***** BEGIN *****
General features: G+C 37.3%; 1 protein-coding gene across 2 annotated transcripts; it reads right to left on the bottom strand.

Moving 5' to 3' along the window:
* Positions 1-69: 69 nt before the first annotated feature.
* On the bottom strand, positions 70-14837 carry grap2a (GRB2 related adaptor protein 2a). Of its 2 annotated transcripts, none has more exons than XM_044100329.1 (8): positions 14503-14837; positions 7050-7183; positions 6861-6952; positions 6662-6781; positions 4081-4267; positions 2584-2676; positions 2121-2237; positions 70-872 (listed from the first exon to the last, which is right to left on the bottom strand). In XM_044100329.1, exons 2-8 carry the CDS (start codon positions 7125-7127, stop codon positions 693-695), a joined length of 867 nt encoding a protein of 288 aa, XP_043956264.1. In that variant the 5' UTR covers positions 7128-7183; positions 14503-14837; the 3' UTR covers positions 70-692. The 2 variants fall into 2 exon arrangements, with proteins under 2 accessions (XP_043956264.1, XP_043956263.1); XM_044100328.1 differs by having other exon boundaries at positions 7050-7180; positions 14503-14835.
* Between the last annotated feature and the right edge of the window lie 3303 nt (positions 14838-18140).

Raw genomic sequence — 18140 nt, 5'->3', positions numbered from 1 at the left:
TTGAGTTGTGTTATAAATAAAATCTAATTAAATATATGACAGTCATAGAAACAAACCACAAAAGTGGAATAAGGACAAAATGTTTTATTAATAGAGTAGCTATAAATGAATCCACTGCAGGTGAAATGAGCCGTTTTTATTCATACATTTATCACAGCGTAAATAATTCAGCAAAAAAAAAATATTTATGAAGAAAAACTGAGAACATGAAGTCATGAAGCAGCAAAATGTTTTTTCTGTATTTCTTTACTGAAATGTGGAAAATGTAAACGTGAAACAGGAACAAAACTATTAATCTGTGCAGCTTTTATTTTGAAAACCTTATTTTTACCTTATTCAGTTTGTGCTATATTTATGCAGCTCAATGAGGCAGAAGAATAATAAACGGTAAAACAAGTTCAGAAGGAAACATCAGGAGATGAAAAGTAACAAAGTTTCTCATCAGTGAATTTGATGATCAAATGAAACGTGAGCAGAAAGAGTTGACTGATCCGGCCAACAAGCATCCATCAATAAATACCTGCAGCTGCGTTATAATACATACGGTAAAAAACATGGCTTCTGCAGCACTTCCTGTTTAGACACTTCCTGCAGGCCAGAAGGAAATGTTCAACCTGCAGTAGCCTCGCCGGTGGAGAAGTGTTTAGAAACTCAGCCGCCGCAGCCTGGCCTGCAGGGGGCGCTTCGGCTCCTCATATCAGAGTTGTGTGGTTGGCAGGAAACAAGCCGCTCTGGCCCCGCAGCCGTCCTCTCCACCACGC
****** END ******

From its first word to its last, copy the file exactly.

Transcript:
General features: G+C 37.3%; 1 protein-coding gene across 2 annotated transcripts; it reads right to left on the bottom strand.

Moving 5' to 3' along the window:
* Positions 1-69: 69 nt before the first annotated feature.
* On the bottom strand, positions 70-14837 carry grap2a (GRB2 related adaptor protein 2a). Of its 2 annotated transcripts, none has more exons than XM_044100329.1 (8): positions 14503-14837; positions 7050-7183; positions 6861-6952; positions 6662-6781; positions 4081-4267; positions 2584-2676; positions 2121-2237; positions 70-872 (listed from the first exon to the last, which is right to left on the bottom strand). In XM_044100329.1, exons 2-8 carry the CDS (start codon positions 7125-7127, stop codon positions 693-695), a joined length of 867 nt encoding a protein of 288 aa, XP_043956264.1. In that variant the 5' UTR covers positions 7128-7183; positions 14503-14837; the 3' UTR covers positions 70-692. The 2 variants fall into 2 exon arrangements, with proteins under 2 accessions (XP_043956264.1, XP_043956263.1); XM_044100328.1 differs by having other exon boundaries at positions 7050-7180; positions 14503-14835.
* Between the last annotated feature and the right edge of the window lie 3303 nt (positions 14838-18140).

Raw genomic sequence — 18140 nt, 5'->3', positions numbered from 1 at the left:
TTGAGTTGTGTTATAAATAAAATCTAATTAAATATATGACAGTCATAGAAACAAACCACAAAAGTGGAATAAGGACAAAATGTTTTATTAATAGAGTAGCTATAAATGAATCCACTGCAGGTGAAATGAGCCGTTTTTATTCATACATTTATCACAGCGTAAATAATTCAGCAAAAAAAAAATATTTATGAAGAAAAACTGAGAACATGAAGTCATGAAGCAGCAAAATGTTTTTTCTGTATTTCTTTACTGAAATGTGGAAAATGTAAACGTGAAACAGGAACAAAACTATTAATCTGTGCAGCTTTTATTTTGAAAACCTTATTTTTACCTTATTCAGTTTGTGCTATATTTATGCAGCTCAATGAGGCAGAAGAATAATAAACGGTAAAACAAGTTCAGAAGGAAACATCAGGAGATGAAAAGTAACAAAGTTTCTCATCAGTGAATTTGATGATCAAATGAAACGTGAGCAGAAAGAGTTGACTGATCCGGCCAACAAGCATCCATCAATAAATACCTGCAGCTGCGTTATAATACATACGGTAAAAAACATGGCTTCTGCAGCACTTCCTGTTTAGACACTTCCTGCAGGCCAGAAGGAAATGTTCAACCTGCAGTAGCCTCGCCGGTGGAGAAGTGTTTAGAAACTCAGCCGCCGCAGCCTGGCCTGCAGGGGGCGCTTCGGCTCCTCATATCAGAGTTGTGTGGTTGGCAGGAAACAAGCCGCTCTGGCCCCGCAGCCGTCCTCTCCACCACGC